Aesthetic definition

ĕs-thĕtĭk
An underlying principle, a set of principles, or a view often manifested by outward appearances or style of behavior.
noun
102
24
Relating to the philosophy or theories of aesthetics.
adjective
100
45
Being or relating to a work of art; artistic.

The play was an aesthetic success.

adjective
75
26
A guiding principle in matters of artistic beauty and taste; artistic sensibility.
noun
37
5
Of beauty.
adjective
43
16
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Characterized by a heightened sensitivity to beauty.

The poet and his aesthetic friends.

adjective
29
9
Sensitive to art and beauty; showing good taste; artistic.
adjective
21
6
An aesthetic theory or viewpoint.
noun
18
7
(informal) Conforming to accepted notions of good taste.
adjective
19
11
The definition of aesthetic is being interested in how something looks and feels.

An example of someone who is aesthetic might be an artist.

adjective
9
2
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Aesthetic is defined as a concept of what is visually acceptable, in trend or expected at the time.

An example of an aesthetic is minimalism.

noun
9
2
Aesthetic means the pleasant, positive or artful appearance of a person or a thing.

An example of the word is aesthetic is to say that a particular car is beautiful.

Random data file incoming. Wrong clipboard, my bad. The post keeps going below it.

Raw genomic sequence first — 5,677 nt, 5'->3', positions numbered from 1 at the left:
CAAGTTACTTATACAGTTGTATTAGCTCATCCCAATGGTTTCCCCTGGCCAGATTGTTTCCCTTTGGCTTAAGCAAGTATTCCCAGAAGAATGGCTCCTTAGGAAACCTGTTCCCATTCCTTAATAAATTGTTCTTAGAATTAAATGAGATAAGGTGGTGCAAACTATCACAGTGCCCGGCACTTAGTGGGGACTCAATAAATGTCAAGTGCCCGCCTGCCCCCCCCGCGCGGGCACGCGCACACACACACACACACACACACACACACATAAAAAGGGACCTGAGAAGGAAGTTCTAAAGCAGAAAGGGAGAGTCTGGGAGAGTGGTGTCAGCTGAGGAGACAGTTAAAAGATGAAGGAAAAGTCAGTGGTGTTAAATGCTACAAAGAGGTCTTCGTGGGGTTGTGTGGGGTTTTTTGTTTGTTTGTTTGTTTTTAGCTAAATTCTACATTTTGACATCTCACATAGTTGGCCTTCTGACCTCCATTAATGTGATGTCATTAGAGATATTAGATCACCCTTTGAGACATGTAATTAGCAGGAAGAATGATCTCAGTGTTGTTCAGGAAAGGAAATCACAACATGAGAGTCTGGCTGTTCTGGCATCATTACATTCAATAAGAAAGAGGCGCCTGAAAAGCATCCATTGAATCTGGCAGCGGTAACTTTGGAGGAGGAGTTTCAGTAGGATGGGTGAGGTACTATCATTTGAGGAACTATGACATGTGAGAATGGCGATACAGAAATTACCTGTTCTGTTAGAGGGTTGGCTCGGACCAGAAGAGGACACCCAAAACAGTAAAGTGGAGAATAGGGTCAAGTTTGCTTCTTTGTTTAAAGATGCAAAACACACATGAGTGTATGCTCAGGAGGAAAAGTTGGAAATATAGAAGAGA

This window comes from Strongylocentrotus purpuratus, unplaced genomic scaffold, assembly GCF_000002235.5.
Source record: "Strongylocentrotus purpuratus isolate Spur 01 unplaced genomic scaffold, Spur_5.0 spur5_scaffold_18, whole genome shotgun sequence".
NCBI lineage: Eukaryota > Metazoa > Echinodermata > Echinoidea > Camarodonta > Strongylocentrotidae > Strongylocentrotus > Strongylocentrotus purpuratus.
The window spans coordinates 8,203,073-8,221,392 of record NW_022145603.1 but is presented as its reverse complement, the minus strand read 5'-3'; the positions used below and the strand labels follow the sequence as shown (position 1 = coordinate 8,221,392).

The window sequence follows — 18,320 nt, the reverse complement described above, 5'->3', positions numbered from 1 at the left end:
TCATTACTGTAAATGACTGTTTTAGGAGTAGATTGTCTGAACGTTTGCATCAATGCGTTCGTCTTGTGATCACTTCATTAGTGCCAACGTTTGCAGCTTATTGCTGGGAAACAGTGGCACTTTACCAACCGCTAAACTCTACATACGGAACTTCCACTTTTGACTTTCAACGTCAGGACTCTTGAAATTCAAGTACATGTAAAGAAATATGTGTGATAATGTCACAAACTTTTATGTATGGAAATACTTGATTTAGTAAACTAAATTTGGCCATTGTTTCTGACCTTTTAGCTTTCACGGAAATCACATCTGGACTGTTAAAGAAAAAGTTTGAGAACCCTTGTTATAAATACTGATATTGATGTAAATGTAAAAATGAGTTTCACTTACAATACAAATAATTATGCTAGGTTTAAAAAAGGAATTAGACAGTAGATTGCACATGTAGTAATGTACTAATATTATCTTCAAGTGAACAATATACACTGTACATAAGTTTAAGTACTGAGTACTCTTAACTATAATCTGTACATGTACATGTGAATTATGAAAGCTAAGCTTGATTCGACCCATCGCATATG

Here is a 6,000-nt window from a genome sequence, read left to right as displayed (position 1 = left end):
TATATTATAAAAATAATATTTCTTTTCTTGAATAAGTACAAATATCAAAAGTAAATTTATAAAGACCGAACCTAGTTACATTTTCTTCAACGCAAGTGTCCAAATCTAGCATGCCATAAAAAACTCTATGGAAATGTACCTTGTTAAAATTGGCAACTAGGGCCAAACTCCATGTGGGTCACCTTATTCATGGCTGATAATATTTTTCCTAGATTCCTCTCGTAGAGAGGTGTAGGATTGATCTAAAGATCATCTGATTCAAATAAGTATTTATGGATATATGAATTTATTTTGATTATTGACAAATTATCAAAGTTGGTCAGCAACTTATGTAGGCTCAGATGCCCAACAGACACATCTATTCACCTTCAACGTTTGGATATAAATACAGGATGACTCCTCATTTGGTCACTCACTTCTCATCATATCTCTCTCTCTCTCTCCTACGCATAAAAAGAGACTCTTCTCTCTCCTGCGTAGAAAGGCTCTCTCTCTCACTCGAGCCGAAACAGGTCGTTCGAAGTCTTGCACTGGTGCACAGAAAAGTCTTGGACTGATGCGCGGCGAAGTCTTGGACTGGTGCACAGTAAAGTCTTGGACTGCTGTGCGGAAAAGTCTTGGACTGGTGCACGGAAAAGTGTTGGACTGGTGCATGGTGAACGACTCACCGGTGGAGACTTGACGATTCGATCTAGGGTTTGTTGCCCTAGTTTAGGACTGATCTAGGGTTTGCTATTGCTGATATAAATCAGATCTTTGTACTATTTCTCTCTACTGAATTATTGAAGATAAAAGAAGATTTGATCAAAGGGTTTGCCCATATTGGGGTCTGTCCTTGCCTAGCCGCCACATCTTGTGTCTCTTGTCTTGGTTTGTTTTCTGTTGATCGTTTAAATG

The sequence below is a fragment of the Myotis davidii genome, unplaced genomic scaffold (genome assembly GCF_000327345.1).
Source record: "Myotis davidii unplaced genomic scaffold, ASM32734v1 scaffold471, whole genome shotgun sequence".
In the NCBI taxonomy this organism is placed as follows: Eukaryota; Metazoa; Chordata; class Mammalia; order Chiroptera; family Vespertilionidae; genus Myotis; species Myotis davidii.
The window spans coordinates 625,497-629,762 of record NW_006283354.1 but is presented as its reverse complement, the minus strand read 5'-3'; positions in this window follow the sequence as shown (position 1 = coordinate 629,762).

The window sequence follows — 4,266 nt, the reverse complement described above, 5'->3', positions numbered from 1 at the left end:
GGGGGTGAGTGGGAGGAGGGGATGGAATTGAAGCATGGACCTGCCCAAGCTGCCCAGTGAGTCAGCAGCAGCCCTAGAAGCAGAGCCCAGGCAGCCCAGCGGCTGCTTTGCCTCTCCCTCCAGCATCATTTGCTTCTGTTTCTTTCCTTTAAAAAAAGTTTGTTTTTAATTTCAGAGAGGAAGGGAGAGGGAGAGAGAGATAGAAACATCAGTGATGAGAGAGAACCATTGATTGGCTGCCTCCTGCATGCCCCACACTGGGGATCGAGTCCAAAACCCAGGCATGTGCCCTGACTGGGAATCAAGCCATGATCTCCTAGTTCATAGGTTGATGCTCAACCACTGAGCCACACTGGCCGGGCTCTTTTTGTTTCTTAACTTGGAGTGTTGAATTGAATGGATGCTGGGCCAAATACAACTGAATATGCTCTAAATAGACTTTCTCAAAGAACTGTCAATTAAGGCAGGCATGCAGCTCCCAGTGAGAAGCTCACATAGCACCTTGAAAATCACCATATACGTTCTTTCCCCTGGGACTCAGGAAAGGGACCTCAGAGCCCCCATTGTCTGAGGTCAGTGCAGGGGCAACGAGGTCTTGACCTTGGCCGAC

adjective
7
3
Of or in relation to aesthetics.
adjective
12
9
That which appeals to the senses.
noun
4
1
The study of art or beauty.
noun
3
1
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Of or characteristic of aestheticism in the arts.
adjective
2
0
Of or concerning the appreciation of beauty or good taste.

Aesthetic judgment; the aesthetic appeal of the exhibit.

adjective
1
0
Concerned with beauty, artistic impact, or appearance.

It works well enough, but the shabby exterior offends his aesthetic sensibilities.

adjective
1
1
Attractive or appealing.

The more aesthetic features of the building.

adjective
1
2

Origin of aesthetic

  • German ästhetisch from New Latin aesthēticus from Greek aisthētikos of sense perception from aisthēta perceptible things from aisthanesthai to perceive au- in Indo-European roots

    From American Heritage Dictionary of the English Language, 5th Edition

  • From German Ästhetik or French esthétique, both from Ancient Greek αἰσθητικός (aisthētikos, “of sense perception”), from αἰσθάνομαι (aisthanomai, “I feel”).

    From Wiktionary